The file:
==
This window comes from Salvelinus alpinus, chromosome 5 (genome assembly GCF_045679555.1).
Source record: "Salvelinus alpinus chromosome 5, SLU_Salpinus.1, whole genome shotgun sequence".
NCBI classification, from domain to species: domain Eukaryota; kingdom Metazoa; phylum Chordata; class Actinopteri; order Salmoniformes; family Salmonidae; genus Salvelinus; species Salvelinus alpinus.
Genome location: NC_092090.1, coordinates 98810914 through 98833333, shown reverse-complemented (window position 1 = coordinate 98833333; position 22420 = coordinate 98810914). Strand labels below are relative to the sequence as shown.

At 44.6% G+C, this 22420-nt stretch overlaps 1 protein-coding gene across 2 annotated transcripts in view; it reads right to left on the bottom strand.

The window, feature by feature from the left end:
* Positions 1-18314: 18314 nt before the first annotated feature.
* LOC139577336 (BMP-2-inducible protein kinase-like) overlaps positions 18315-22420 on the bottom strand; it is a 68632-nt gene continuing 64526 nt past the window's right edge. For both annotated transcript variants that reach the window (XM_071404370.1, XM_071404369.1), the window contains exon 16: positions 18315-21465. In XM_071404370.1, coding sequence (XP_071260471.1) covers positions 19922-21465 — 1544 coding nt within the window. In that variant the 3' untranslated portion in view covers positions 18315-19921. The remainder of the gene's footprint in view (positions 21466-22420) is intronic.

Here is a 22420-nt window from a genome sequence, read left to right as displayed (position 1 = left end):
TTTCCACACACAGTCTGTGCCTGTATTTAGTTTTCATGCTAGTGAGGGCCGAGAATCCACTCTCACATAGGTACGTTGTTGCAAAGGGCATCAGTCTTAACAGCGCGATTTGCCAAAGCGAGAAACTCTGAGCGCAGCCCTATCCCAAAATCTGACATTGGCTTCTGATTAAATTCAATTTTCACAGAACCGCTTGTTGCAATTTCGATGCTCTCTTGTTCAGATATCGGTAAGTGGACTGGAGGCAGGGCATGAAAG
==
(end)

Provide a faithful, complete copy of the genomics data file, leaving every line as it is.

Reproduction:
This window comes from Salvelinus alpinus, chromosome 5 (genome assembly GCF_045679555.1).
Source record: "Salvelinus alpinus chromosome 5, SLU_Salpinus.1, whole genome shotgun sequence".
NCBI classification, from domain to species: domain Eukaryota; kingdom Metazoa; phylum Chordata; class Actinopteri; order Salmoniformes; family Salmonidae; genus Salvelinus; species Salvelinus alpinus.
Genome location: NC_092090.1, coordinates 98810914 through 98833333, shown reverse-complemented (window position 1 = coordinate 98833333; position 22420 = coordinate 98810914). Strand labels below are relative to the sequence as shown.

At 44.6% G+C, this 22420-nt stretch overlaps 1 protein-coding gene across 2 annotated transcripts in view; it reads right to left on the bottom strand.

The window, feature by feature from the left end:
* Positions 1-18314: 18314 nt before the first annotated feature.
* LOC139577336 (BMP-2-inducible protein kinase-like) overlaps positions 18315-22420 on the bottom strand; it is a 68632-nt gene continuing 64526 nt past the window's right edge. For both annotated transcript variants that reach the window (XM_071404370.1, XM_071404369.1), the window contains exon 16: positions 18315-21465. In XM_071404370.1, coding sequence (XP_071260471.1) covers positions 19922-21465 — 1544 coding nt within the window. In that variant the 3' untranslated portion in view covers positions 18315-19921. The remainder of the gene's footprint in view (positions 21466-22420) is intronic.

Here is a 22420-nt window from a genome sequence, read left to right as displayed (position 1 = left end):
TTTCCACACACAGTCTGTGCCTGTATTTAGTTTTCATGCTAGTGAGGGCCGAGAATCCACTCTCACATAGGTACGTTGTTGCAAAGGGCATCAGTCTTAACAGCGCGATTTGCCAAAGCGAGAAACTCTGAGCGCAGCCCTATCCCAAAATCTGACATTGGCTTCTGATTAAATTCAATTTTCACAGAACCGCTTGTTGCAATTTCGATGCTCTCTTGTTCAGATATCGGTAAGTGGACTGGAGGCAGGGCATGAAAG